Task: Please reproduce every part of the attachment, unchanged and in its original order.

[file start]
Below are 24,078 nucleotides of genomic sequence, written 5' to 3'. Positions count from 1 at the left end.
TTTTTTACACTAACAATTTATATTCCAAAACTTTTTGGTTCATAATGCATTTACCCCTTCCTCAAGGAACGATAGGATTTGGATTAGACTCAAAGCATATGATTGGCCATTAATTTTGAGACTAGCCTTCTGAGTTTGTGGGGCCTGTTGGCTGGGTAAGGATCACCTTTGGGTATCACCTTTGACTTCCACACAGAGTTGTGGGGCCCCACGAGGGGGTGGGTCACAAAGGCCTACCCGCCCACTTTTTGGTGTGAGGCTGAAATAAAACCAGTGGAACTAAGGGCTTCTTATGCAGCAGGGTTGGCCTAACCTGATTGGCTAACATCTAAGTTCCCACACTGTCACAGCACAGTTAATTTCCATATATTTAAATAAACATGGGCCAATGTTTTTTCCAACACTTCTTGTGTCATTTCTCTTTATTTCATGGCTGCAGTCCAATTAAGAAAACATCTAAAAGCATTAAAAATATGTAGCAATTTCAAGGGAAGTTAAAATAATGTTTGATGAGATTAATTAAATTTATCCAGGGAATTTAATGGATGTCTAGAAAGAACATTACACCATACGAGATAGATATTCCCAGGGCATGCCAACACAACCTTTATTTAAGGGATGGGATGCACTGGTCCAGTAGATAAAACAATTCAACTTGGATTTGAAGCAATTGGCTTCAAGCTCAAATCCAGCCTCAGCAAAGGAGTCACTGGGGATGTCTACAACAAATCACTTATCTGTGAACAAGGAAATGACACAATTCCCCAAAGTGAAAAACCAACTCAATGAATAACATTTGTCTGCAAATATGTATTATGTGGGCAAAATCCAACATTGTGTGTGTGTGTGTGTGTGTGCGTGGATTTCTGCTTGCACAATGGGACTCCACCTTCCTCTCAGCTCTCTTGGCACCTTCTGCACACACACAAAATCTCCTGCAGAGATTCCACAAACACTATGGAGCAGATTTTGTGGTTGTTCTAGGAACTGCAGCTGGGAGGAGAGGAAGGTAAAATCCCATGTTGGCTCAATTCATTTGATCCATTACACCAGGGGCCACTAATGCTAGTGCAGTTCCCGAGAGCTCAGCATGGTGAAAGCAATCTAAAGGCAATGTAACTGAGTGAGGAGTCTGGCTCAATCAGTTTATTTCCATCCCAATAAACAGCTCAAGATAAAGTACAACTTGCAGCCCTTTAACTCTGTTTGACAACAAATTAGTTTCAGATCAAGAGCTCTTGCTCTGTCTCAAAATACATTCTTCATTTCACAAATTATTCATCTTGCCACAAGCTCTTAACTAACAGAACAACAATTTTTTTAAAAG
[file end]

Below are 24,078 nucleotides of genomic sequence, written 5' to 3'. Positions count from 1 at the left end.
TTTTTTACACTAACAATTTATATTCCAAAACTTTTTGGTTCATAATGCATTTACCCCTTCCTCAAGGAACGATAGGATTTGGATTAGACTCAAAGCATATGATTGGCCATTAATTTTGAGACTAGCCTTCTGAGTTTGTGGGGCCTGTTGGCTGGGTAAGGATCACCTTTGGGTATCACCTTTGACTTCCACACAGAGTTGTGGGGCCCCACGAGGGGGTGGGTCACAAAGGCCTACCCGCCCACTTTTTGGTGTGAGGCTGAAATAAAACCAGTGGAACTAAGGGCTTCTTATGCAGCAGGGTTGGCCTAACCTGATTGGCTAACATCTAAGTTCCCACACTGTCACAGCACAGTTAATTTCCATATATTTAAATAAACATGGGCCAATGTTTTTTCCAACACTTCTTGTGTCATTTCTCTTTATTTCATGGCTGCAGTCCAATTAAGAAAACATCTAAAAGCATTAAAAATATGTAGCAATTTCAAGGGAAGTTAAAATAATGTTTGATGAGATTAATTAAATTTATCCAGGGAATTTAATGGATGTCTAGAAAGAACATTACACCATACGAGATAGATATTCCCAGGGCATGCCAACACAACCTTTATTTAAGGGATGGGATGCACTGGTCCAGTAGATAAAACAATTCAACTTGGATTTGAAGCAATTGGCTTCAAGCTCAAATCCAGCCTCAGCAAAGGAGTCACTGGGGATGTCTACAACAAATCACTTATCTGTGAACAAGGAAATGACACAATTCCCCAAAGTGAAAAACCAACTCAATGAATAACATTTGTCTGCAAATATGTATTATGTGGGCAAAATCCAACATTGTGTGTGTGTGTGTGTGTGTGCGTGGATTTCTGCTTGCACAATGGGACTCCACCTTCCTCTCAGCTCTCTTGGCACCTTCTGCACACACACAAAATCTCCTGCAGAGATTCCACAAACACTATGGAGCAGATTTTGTGGTTGTTCTAGGAACTGCAGCTGGGAGGAGAGGAAGGTAAAATCCCATGTTGGCTCAATTCATTTGATCCATTACACCAGGGGCCACTAATGCTAGTGCAGTTCCCGAGAGCTCAGCATGGTGAAAGCAATCTAAAGGCAATGTAACTGAGTGAGGAGTCTGGCTCAATCAGTTTATTTCCATCCCAATAAACAGCTCAAGATAAAGTACAACTTGCAGCCCTTTAACTCTGTTTGACAACAAATTAGTTTCAGATCAAGAGCTCTTGCTCTGTCTCAAAATACATTCTTCATTTCACAAATTATTCATCTTGCCACAAGCTCTTAACTAACAGAACAACAATTTTTTTAAAAG